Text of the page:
20200
P
1
20100
R  E
2
2070
D   I   C
3
2050
T   I   O   N
4
2040
S   F   O   R   J
5
2030
O  U  R  N  A  L
6
2020
I  S  M  2  0  2  0
7

Betting on loyalty

“News organizations’ love for their own digital properties is being rekindled after years of dalliances with unpredictable platforms, impenetrable algorithms, and misguided pivots.”

News organizations’ love for their own digital properties is being rekindled after years of dalliances with unpredictable platforms, impenetrable algorithms, and misguided pivots.

In an age of proliferating and ever-changing networks, devices, and formats, knowing how to get users through the front door is a huge challenge. Understanding how to get them to keep coming back — and sign up to pay for more — is an even bigger one. Whether it manifests itself in subscriptions, membership programs, or signed-in users, we’ll see more publishers focusing on building a better, more direct, relationship with their audiences.

Many organizations are already successfully embarked on that path. And it doesn’t necessarily mean completely shunning platforms, building walled gardens, personalizing every pixel of the news offer, or going on an “innovation binge.”

So what might this focus on loyalty mean for news audiences in 2020? Hopefully, stronger journalism, better and more useful news products, and an increase in trust.

A renewed focus on direct traffic should lead to better, more user-friendly news sites and apps. Let’s face it: Reading or watching the news on a digital device can often require so much tapping and navigating that many people give up.

Understanding what makes users return — the type of stories, expertise, perspective, timeliness, and trustworthiness — allows newsrooms to focus their efforts on their journalism rather than the more generic stuff designed to attract fleeting eyeballs on social networks. Better data (and, most importantly, better use of it) will put users’ needs at the center of the development of new editorial products, leading to more purposeful innovation and diversification.

And if audiences feel they have more of a connection with a news organization, trust increases.

One of my favorite things about all this is that the organizations that will pull this off are the ones that are breaking down old structures. The ones betting on cross-disciplinary teams with product, UX, editorial, engineering, and marketing, or — even better — the ones developing a new breed of digital folk with a mix of skills.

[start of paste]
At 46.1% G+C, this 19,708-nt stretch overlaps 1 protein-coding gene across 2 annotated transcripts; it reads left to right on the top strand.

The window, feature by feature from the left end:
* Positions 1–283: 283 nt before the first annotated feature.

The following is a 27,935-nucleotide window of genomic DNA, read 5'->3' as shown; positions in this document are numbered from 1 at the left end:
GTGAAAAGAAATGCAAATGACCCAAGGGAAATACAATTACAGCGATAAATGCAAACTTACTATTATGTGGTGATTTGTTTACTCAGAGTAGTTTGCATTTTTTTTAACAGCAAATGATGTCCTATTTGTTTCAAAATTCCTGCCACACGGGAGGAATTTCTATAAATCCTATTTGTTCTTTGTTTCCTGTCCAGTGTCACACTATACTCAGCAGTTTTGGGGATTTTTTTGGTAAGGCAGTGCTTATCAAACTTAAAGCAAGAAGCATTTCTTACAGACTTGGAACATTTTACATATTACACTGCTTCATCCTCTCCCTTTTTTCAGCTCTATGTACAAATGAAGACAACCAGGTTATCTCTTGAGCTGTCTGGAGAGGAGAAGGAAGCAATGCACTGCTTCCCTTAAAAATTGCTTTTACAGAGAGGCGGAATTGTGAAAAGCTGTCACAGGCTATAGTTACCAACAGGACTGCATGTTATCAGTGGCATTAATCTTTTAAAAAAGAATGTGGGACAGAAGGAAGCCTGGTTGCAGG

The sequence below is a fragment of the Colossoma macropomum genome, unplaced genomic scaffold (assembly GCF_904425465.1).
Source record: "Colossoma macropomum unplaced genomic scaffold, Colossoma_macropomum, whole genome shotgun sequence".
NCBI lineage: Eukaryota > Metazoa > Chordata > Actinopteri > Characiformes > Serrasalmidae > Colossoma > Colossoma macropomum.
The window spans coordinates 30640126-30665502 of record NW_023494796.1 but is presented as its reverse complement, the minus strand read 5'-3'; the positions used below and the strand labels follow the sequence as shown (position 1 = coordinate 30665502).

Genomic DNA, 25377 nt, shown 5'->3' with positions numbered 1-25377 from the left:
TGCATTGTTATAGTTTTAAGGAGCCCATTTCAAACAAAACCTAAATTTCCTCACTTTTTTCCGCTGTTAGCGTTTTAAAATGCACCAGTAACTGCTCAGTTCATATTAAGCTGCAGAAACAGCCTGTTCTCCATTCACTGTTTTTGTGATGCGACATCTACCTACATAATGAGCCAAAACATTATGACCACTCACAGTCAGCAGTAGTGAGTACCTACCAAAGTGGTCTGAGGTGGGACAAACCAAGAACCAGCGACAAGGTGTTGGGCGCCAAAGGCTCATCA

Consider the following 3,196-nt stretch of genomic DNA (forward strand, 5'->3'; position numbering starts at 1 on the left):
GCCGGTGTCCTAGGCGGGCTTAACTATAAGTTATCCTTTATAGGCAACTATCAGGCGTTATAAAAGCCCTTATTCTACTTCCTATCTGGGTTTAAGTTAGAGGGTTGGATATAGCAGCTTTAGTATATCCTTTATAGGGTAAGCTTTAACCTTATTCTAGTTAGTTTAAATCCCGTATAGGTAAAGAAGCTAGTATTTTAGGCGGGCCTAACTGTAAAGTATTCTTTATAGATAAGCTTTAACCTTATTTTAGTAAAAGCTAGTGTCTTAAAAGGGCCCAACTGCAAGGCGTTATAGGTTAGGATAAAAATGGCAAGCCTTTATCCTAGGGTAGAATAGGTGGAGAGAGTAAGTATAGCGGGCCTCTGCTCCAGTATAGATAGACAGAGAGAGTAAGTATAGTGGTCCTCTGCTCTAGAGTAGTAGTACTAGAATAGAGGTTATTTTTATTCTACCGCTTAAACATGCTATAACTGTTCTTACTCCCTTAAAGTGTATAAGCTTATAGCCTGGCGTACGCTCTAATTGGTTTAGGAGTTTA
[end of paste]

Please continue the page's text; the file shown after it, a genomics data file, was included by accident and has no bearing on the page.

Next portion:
There are risks and downsides in the push for loyalty. But as we head into the new decade, I’m optimistic.

Nathalie Malinarich is an editor for mobile and new formats at BBC News.

News organizations’ love for their own digital properties is being rekindled after years of dalliances with unpredictable platforms, impenetrable algorithms, and misguided pivots.

In an age of proliferating and ever-changing networks, devices, and formats, knowing how to get users through the front door is a huge challenge. Understanding how to get them to keep coming back — and sign up to pay for more — is an even bigger one. Whether it manifests itself in subscriptions, membership programs, or signed-in users, we’ll see more publishers focusing on building a better, more direct, relationship with their audiences.

Many organizations are already successfully embarked on that path. And it doesn’t necessarily mean completely shunning platforms, building walled gardens, personalizing every pixel of the news offer, or going on an “innovation binge.”

So what might this focus on loyalty mean for news audiences in 2020? Hopefully, stronger journalism, better and more useful news products, and an increase in trust.

A renewed focus on direct traffic should lead to better, more user-friendly news sites and apps. Let’s face it: Reading or watching the news on a digital device can often require so much tapping and navigating that many people give up.

Understanding what makes users return — the type of stories, expertise, perspective, timeliness, and trustworthiness — allows newsrooms to focus their efforts on their journalism rather than the more generic stuff designed to attract fleeting eyeballs on social networks. Better data (and, most importantly, better use of it) will put users’ needs at the center of the development of new editorial products, leading to more purposeful innovation and diversification.

And if audiences feel they have more of a connection with a news organization, trust increases.

One of my favorite things about all this is that the organizations that will pull this off are the ones that are breaking down old structures. The ones betting on cross-disciplinary teams with product, UX, editorial, engineering, and marketing, or — even better — the ones developing a new breed of digital folk with a mix of skills.

There are risks and downsides in the push for loyalty. But as we head into the new decade, I’m optimistic.

Nathalie Malinarich is an editor for mobile and new formats at BBC News.

Barbara Gray   Join local libraries on the frontlines of civic engagement

Mario García   Think small (screen)

Millie Tran   Wicked

Matthew Pressman   News consumers divide into haves and have-nots

Joe Amditis   Collaborative journalism takes its rightful place at the table

Jeremy Gilbert and Jarrod Dicker   A call for collaboration between storytelling and tech

Richard Tofel   A constraint of the reader-revenue model emerges

An Xiao Mina   The Forum we wanted, the forum we got

Pablo Boczkowski   The day after November 4

Nushin Rashidian   Are platforms a bridge or a lifeline?

Irving Washington   Leadership isn’t something you learn on the job

Kevin D. Grant   The free press stands against authoritarians’ attacks on truth

Fiona Spruill   The climate crisis gets the coverage it deserves

Elizabeth Hansen and Jesse Holcomb   Local news initiatives run into a capital shortage

Matt DeRienzo   Local broadcasters begin to fill the gaps left by newspapers

Jim Brady   We’ll complain about other people living in bubbles while ignoring our own

Josh Schwartz   Publishers move beyond the metered paywall

Dannagal G. Young   Let’s disrupt the logic that’s driving Americans apart

Ben Werdmuller   Use the tools of journalism to save it

Alana Levinson   Brand-backed media gets another look

Victor Pickard   We reclaim a public good

Joshua P. Darr   All that campaign cash will make the media’s problems worse

Anthony Nadler   Clash of Clans: Election Edition